Payment Choices & Hidden Implications for Working Capital


Welcome to the SAP-Centric Financials blog! As we embark on launching our inaugural program next February, we’re excited to also launch our blog series, featuring a number of industry thought leaders offering insight and advice on some of today’s most pressing finance topics.

Have you considered the type of payment received and subsequent cash application process could either increase or decrease your DSO? How is this possible?

Historically, checks were used so companies to increase float by several days due to mail processing time. Checks continue to be used for practical reasons often due to remittance limitations on electronic formats. ACH, wires, and credit card payments all have their own remittance nuances. The classical banking system was optimized for a system that utilized checks heavily.  Its transformation to electronic payment formats is underway.

In the US, many companies are focusing on increasing the percentage of electronic payments received. It is common to see projects that convert customers from checks to ACH or other electronic payments.  For companies with heavy lockbox volume, there is a benefit to receiving electronic payments in order to reduce check processing fees as well as to receive the cash faster by eliminating mail float. Before simply flipping the switch and moving all customers to electronic payments, there are important considerations:

  1. Implications on cash application process by receiving electronic payments such as ACH or wires.
  2. Nuances of credit card payments, portals and invoice clearing. Implications on cash application process

Receiving payments is the first step of the cash application process. Ensuring that those payments are applied to the appropriate customer and clear the appropriate invoices and credit memos is the second set.  Receiving payments electronically is the easier part of the transformation process.  The application to the customer account is the more difficult part.  Consider the following:

  • How can you automate cash application into your SAP system? Many companies automate lockbox processing. Do you have automated processing and application for electronic bank statements to clear the customer account?
  • Does your banking partner offer services that will send the remittance information in a lockbox or other interpretable format for automatic cash application in your SAP system?
  • If remittance information is provided, is it actually normalized into a structure that will post into your system automatically, or will you be required to perform pre-processing to use the data? Within the ACH world, you may find yourself contending with CCD, CTX, PPDand other ACH addenda formats. CTX is a heavily used ACH remittance format. However, while CTX has standards, there is variability in what each company actually sends in their CTX structure. How will you manage this variability if it is not normalized?


Finally, consider that wire payments will not have the same remittance structure as an ACH payment, as these are different types of payment with different limitations.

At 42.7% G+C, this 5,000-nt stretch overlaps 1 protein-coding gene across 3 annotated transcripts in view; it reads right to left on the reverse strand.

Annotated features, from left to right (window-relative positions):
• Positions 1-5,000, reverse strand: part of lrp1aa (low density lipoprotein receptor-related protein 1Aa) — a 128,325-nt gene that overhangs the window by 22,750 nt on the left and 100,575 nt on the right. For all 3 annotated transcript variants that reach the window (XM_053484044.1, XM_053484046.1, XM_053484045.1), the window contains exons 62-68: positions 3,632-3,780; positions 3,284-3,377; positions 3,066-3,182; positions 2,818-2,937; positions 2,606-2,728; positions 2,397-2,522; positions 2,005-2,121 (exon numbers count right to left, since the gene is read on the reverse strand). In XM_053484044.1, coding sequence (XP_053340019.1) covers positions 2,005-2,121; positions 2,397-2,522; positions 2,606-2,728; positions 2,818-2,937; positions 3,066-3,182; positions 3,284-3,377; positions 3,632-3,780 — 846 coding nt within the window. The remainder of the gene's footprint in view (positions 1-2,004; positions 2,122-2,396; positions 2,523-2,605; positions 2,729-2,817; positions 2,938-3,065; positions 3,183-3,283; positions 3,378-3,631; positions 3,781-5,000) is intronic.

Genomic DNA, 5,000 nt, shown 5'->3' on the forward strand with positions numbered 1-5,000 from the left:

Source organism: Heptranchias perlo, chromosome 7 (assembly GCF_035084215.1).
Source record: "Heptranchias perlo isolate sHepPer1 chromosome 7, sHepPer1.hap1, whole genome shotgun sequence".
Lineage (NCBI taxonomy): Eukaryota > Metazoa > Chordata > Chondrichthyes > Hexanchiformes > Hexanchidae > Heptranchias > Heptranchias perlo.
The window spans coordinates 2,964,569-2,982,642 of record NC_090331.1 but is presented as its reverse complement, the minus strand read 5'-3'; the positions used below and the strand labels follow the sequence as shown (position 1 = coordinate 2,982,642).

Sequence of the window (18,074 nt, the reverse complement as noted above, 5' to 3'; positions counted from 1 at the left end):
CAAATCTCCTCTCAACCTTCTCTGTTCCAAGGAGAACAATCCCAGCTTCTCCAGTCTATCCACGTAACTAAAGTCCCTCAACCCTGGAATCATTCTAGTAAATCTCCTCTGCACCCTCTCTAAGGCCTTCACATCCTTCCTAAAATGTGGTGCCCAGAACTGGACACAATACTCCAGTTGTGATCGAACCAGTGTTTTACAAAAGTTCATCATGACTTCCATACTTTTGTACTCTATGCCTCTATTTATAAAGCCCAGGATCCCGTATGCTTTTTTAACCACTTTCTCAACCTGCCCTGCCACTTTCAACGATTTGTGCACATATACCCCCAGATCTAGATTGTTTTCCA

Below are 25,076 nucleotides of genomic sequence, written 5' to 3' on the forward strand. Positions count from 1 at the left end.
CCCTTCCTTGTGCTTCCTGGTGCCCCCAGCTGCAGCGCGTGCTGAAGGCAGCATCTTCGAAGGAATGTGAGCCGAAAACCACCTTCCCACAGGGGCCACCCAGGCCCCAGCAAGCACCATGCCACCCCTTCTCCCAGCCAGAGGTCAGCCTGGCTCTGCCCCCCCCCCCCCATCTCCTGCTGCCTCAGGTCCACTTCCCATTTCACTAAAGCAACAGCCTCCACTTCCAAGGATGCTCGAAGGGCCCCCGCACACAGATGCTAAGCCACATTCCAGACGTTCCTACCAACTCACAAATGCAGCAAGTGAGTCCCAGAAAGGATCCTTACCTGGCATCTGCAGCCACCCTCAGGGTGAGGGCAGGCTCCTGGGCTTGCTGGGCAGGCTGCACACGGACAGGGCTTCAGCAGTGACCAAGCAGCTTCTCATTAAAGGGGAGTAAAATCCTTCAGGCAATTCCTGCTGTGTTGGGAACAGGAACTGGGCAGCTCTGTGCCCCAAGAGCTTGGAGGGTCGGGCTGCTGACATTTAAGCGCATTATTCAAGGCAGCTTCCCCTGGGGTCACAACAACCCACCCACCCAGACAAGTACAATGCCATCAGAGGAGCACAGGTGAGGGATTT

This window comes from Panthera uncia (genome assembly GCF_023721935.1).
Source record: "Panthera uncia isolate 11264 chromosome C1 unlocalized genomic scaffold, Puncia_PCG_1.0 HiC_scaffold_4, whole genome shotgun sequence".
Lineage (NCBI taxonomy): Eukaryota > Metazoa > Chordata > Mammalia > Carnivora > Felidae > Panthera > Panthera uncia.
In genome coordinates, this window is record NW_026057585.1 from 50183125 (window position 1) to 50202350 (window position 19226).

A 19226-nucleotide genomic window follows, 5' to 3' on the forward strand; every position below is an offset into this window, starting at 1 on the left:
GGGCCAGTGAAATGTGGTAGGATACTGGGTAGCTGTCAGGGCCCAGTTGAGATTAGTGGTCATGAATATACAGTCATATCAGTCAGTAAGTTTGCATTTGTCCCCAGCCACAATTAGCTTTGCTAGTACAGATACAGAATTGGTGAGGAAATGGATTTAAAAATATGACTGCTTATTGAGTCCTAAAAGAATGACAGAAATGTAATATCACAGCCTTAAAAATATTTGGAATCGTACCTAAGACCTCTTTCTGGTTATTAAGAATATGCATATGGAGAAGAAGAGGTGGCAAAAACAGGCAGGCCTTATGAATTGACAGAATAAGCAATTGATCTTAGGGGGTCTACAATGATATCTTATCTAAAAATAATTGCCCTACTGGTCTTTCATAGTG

• Will the electronic payment and remittances be included on your BAI2 or other bank statement formats? Are you even loading a bank statement into your system today to automatically clear invoices from the AR sub ledger as well as post other bank transactions?
  • Can the bank statement format you are currently using, or plan to use, supply enough places to include all the necessary remittance? There are practical limitations on the amount of data that can be passed on your BAI2 format. This may require you to assess newer formats such as CAMT053 XML, assuming your banking partner can take advantage of past remittance into the enhanced remittance structure.
  • Optimizing for electronic payments can also warrant consideration for newer technologies such as virtual account solutions. These solutions can be used to provide an association between your SAP customer master data and the customer. This can allow faster association of payments to customers.

Nuances of credit card payments, portals and invoice clearing

Adding credit cards as a payment channel can provide ease of use and offer greater flexibility for customers, particularly small customers. Processing fees on cards can be weighed against the amount of time to chase overdue invoices for small customers.  

A practical challenge for many companies is handling credit card information. Few want to store this information in their systems for security reasons. This often means integration with third parties to support processing credit card transactions.

The end-to-end process for credit cards needs to consider both the technology involved as well as the business process to support invoice clearing. How will you clear invoices from AR, and how you will automate and clear the actual credit card deposits? Will you receive detailed information in a formatted file that your system can read, or will you be required to clear manually?

A proper structure and process in your SAP system will ensure you can easily identify credit card declines or other processing problems. Declined credit cards that show as processed AR artificially stated DSO as too low. While it would be unusual that this would be a significant size, reconciliation still must be in place to catch and correct errors.

Payment choices can impact your DSO. Consider the ramifications of these choices as conversion to electronic payments is pursued to ensure no unintended consequences or added process complexities.

amberWritten by: Amber Christian
President & ASUG Finance SIG lead



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